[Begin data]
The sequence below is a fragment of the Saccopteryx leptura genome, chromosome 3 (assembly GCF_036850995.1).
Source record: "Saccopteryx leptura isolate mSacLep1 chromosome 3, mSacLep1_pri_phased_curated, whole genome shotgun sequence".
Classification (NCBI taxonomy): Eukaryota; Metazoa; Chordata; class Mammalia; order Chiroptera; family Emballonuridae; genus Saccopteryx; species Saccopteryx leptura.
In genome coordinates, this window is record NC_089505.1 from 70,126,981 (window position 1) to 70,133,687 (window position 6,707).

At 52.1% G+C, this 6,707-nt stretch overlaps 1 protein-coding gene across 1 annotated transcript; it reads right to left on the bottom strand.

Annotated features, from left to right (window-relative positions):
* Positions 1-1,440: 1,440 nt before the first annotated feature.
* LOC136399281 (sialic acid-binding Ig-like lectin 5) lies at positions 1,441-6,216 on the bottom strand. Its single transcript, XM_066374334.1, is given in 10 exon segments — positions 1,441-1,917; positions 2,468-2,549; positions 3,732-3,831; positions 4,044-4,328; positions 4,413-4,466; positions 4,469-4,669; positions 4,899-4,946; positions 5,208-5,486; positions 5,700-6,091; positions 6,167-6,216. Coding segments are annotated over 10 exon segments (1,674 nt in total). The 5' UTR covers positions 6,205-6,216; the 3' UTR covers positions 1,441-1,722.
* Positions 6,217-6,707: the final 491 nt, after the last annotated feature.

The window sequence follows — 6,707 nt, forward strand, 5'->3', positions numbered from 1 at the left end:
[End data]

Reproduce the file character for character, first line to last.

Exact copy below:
The sequence below is a fragment of the Saccopteryx leptura genome, chromosome 3 (assembly GCF_036850995.1).
Source record: "Saccopteryx leptura isolate mSacLep1 chromosome 3, mSacLep1_pri_phased_curated, whole genome shotgun sequence".
Classification (NCBI taxonomy): Eukaryota; Metazoa; Chordata; class Mammalia; order Chiroptera; family Emballonuridae; genus Saccopteryx; species Saccopteryx leptura.
In genome coordinates, this window is record NC_089505.1 from 70,126,981 (window position 1) to 70,133,687 (window position 6,707).

At 52.1% G+C, this 6,707-nt stretch overlaps 1 protein-coding gene across 1 annotated transcript; it reads right to left on the bottom strand.

Annotated features, from left to right (window-relative positions):
* Positions 1-1,440: 1,440 nt before the first annotated feature.
* LOC136399281 (sialic acid-binding Ig-like lectin 5) lies at positions 1,441-6,216 on the bottom strand. Its single transcript, XM_066374334.1, is given in 10 exon segments — positions 1,441-1,917; positions 2,468-2,549; positions 3,732-3,831; positions 4,044-4,328; positions 4,413-4,466; positions 4,469-4,669; positions 4,899-4,946; positions 5,208-5,486; positions 5,700-6,091; positions 6,167-6,216. Coding segments are annotated over 10 exon segments (1,674 nt in total). The 5' UTR covers positions 6,205-6,216; the 3' UTR covers positions 1,441-1,722.
* Positions 6,217-6,707: the final 491 nt, after the last annotated feature.

The window sequence follows — 6,707 nt, forward strand, 5'->3', positions numbered from 1 at the left end: